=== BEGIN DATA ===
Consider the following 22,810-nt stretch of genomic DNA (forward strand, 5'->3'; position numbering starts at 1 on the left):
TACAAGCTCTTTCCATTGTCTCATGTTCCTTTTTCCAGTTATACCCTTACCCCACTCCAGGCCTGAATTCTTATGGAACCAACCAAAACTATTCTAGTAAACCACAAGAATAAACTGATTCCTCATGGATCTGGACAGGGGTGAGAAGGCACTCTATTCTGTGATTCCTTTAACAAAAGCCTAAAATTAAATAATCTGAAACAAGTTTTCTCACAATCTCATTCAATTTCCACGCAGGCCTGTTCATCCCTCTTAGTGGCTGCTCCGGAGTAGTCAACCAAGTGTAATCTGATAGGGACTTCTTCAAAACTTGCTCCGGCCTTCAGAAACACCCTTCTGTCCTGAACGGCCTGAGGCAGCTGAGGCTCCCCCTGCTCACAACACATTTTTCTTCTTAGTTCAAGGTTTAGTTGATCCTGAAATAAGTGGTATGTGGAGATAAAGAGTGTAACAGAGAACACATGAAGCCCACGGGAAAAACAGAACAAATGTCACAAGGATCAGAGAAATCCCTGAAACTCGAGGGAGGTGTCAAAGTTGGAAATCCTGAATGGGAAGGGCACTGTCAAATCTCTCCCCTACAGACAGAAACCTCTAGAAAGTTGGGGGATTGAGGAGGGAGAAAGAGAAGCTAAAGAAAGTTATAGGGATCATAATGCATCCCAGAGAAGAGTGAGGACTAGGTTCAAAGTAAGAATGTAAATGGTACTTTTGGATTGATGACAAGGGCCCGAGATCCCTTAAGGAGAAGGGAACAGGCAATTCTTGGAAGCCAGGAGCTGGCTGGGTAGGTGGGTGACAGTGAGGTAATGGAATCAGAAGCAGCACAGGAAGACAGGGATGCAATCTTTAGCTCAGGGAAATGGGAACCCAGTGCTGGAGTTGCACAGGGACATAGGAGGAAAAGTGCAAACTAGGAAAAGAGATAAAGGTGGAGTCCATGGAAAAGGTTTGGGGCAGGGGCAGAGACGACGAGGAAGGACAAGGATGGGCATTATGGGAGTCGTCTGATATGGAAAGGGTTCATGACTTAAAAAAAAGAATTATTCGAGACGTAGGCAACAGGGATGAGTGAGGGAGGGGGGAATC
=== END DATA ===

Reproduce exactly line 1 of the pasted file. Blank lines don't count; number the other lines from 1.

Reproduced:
Consider the following 22,810-nt stretch of genomic DNA (forward strand, 5'->3'; position numbering starts at 1 on the left):